Kunstraum exhibitions

I Like My Job Five

SOMA (Plus TRBE Recordings)
21 - 27 September, 2020

Binnie Sisters: The Muddy Clearing
Reopening July 3 - August 1

Julie Béna: The Jester & Death
January 10 - February 15

Dangerous Bodies: Barbara Kapusta
12 October - 16 November
(PV 11 October 6:30 – 9pm)

To Ailsa Rock
Beatrice Loft Schulz and Lindsay McMillan
14 June – 28 July

Something soft: Julie Béna, Susie Green, Deniz Ünal & Zoe Williams
13 April – 25 May (PV 12 April, 6.30–9pm)

Nils Alix-Tabeling
Le Bétyle d’Ail
19 January – 22 February 2019

Anna Hulačová
Graceful ride
29 Sept – 24 Nov 2018

Shelly Nadashi
The Avocado Vampire
26 April – 9 June 2018

Mary Hurrell
2 (Aerial)
9 March – 14 April 2018

Von Calhau!
12 January - 10 February 2018

Merike Estna
fragments from the shattered toe
29 September – 25 November 2017

Jennifer Tee
Structures of Recollection and Perseverance
1 July – 9 September 2017

Sophie Jung
Producing My Credentials
14 April – 27 May 2017

Olivier Castel
Communicating vessels
25 November 2016 - 11 February 2017

9 September – 5 November 2016

Jumana Emil Abboud
Haunted Springs and Water Demons in Palestine
14 May – 30 July 2016

Dorine van Meel
Disobedient Children
23 October – 19 December 2015

New Pabulum
Aline Bouvy and Simon Davenport
6 September - 10 October 2015

Alex Cecchetti
The printing house of hell
27 June - 22 August 2015

Barbara Visser
Manual/2: The Patient Artist
25 April – 13 June 2015

Unlearning to speak
Tyler Coburn, Luca Frei, Joachim Koester, Jacopo Miliani
28 February - 11 April 2015

Nicoline van Harskamp
25 October - 13 December 2014

Zin Taylor
The Tangental Zigzag
14 June – 26 July 2014

Eva Fàbregas & Andrew Lacon
Curated by Thomas Cuckle and Mette Kjærgaard Præst
26 April – 31 May 2014

Flirting, playing, eating, drinking, talking, laughing
with Søren Aagaard, Magnus Clausen, Robert Kjær Clausen, Simon Foxall, Steffen Jørgensen, Peter Larsen, Jørgen Michaelsen, Allan Nicolaisen, Carl Palm, Fredrik Paulsen, Anna Margrethe Pedersen, Merete Vyff Slyngborg and Ditte Boen Soria
Curated by Mette Kjærgaard Præst and Mette Woller
22 February – 5 April 2014

An Opal World
Rossella Biscotti, Priscila Fernandes, Jan Peter Hammer, Alberto De Michele
25 October — 30 November 2013

Late Nights & Early Mornings
Willem Besselink, Jacob Dahlgren, Edward Clydesdale Thomson, Florian & Michael Quistrebert, Relief Journal
21 June — 29 September 2013

Miles Thurlow
Variable Foot
20 April — 1 June 2013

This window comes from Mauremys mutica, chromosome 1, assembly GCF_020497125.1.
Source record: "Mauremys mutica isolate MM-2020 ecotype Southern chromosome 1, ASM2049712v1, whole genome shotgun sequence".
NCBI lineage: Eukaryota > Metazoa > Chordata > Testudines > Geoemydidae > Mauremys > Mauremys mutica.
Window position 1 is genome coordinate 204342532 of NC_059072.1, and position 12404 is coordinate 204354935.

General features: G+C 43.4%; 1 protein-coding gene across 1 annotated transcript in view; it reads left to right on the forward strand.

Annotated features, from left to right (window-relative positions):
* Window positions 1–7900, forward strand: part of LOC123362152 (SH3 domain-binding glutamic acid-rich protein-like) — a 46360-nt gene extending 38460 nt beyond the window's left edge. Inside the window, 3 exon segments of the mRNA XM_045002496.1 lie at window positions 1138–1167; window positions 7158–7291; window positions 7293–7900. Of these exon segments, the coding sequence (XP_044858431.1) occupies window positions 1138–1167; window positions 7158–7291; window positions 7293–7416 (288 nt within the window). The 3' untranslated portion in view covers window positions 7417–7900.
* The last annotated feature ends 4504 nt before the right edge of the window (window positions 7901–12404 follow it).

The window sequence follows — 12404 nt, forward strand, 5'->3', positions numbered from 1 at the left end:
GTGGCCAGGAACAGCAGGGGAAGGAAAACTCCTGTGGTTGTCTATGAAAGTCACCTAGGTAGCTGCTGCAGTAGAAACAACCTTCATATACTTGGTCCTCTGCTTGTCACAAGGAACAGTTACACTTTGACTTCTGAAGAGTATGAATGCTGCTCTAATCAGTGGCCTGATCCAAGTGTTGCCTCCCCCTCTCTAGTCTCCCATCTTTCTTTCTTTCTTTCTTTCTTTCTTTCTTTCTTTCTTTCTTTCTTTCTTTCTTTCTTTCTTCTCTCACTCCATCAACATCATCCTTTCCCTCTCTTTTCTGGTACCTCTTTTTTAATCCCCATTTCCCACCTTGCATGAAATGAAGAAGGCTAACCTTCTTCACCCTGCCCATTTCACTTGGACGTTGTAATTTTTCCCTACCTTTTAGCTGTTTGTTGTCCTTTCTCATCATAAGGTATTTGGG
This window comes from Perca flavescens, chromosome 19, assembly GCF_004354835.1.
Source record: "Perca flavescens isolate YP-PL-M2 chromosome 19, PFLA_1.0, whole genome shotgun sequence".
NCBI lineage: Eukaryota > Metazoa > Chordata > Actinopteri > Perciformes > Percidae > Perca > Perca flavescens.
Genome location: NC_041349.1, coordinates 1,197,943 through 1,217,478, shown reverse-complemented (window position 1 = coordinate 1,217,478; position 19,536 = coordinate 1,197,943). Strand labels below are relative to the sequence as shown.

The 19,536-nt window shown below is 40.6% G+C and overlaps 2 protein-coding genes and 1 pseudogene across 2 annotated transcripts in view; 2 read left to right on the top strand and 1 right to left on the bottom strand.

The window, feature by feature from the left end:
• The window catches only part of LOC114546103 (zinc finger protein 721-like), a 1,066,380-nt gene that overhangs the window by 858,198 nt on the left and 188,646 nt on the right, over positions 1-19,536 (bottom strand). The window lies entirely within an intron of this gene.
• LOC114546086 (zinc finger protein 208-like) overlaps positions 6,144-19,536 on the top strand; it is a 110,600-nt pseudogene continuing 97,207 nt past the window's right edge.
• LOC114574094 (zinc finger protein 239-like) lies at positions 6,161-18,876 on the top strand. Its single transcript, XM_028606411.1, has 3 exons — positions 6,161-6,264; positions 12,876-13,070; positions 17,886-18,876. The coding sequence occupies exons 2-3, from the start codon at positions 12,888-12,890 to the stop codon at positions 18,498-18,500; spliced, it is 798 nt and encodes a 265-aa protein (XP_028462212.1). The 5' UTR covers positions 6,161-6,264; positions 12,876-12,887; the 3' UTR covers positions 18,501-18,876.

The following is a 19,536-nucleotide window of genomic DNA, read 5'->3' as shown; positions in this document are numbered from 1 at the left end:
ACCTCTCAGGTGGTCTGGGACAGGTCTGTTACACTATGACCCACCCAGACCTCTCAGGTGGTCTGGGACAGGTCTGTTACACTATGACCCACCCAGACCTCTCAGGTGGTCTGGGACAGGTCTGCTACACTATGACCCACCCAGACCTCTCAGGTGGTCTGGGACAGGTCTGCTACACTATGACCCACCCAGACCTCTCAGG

Peter Wächtler
Celtic Dawn
22 February — 6 April 2013

Definitional Disruptions
with Nel Aerts, Filip Gilissen and Hedwig Houben
1 December 2012 — 2 February 2013

Jason Coburn
x ways to improve your y
28 September — 17 November 2012

View all


Eva Fàbregas & Andrew Lacon
Curated by Thomas Cuckle and Mette Kjærgaard Præst
26 April – 31 May 2014

In their research and practices Eva Fàbregas and Andrew Lacon focus on particular patterns of circulation and production of meaning. Occupying very different positions, both artists share the approach of observing systems of mobility within western modernity, which they reproduce, disjoint and reconfigure. While Fàbregas’ work imagines modernity’s endless circulation of commodities existing outside of mankind’s control, Lacon’s work refuses to submit to the historic system of art object and its reproduction by interchanging the status of original and copy. For their exhibition at Kunstraum both artists have developed new work, which utilises or alters the given structures of the exhibition space.

In Settlement (2014) Eva Fàbregas uses patterns from found Scandinavian caravan brochures, reproduced to create the wallpapers that now decorate the walls of Kunstraum. In the brochures the caravans are presented not just as useful commodities, but as the modern life fantasy of a return to a primitive past. These mobile luxury entities are represented as a community of autonomous manufactured objects, which appear to have the ability to gather and organise themselves in relationship to one another.

Eva Fàbregas’ Untitled (2014) is a colony of swarming sculptures made from brightly coloured foam packing materials designed for protecting fragile items in transit. The foam pieces are an essential part of the global movement of commodities, but reaching their destination they are normally discarded. By attaching motors and sensors to the foam packing materials Fàbregas has, as is imagined in the images of caravans, enabled them to move around the space as a community of their own, existing within the circulation of objects but no longer in need of people to instigate their mobility.

The context for Andrew Lacon’s works in Kunstraum is his research into colour within the history
of sculpture and photography – loss of colouration on the surface of the Parthanon’s friezes or
the black and white reproductions of the brightly coloured Great Exhibition of 1851. Borrowing a technique of colouration used in classical sculpture courts to give warmth to bleached white marbles, the primary colours of 3 coloured lights at certain times of day fall on Reproduction of Sculpture – a photocopied reproduction of a Bernini sculpture, thereby reinserting the colour on the marble that was lost over time.
Andrew Lacon’s Reproduction of Sculpture brings into question the idea of an original and a copy. Disregarding the fetishisation of the photographic print, it will be re-photocopied for each new exhibition, thereby reducing the quality of the image. Just as the ever changing light conditions in the gallery make it impossible to capture the full duration of 3 coloured lights, Reproduction of Sculpture is featured here as a part of an infinitely degenerating image.


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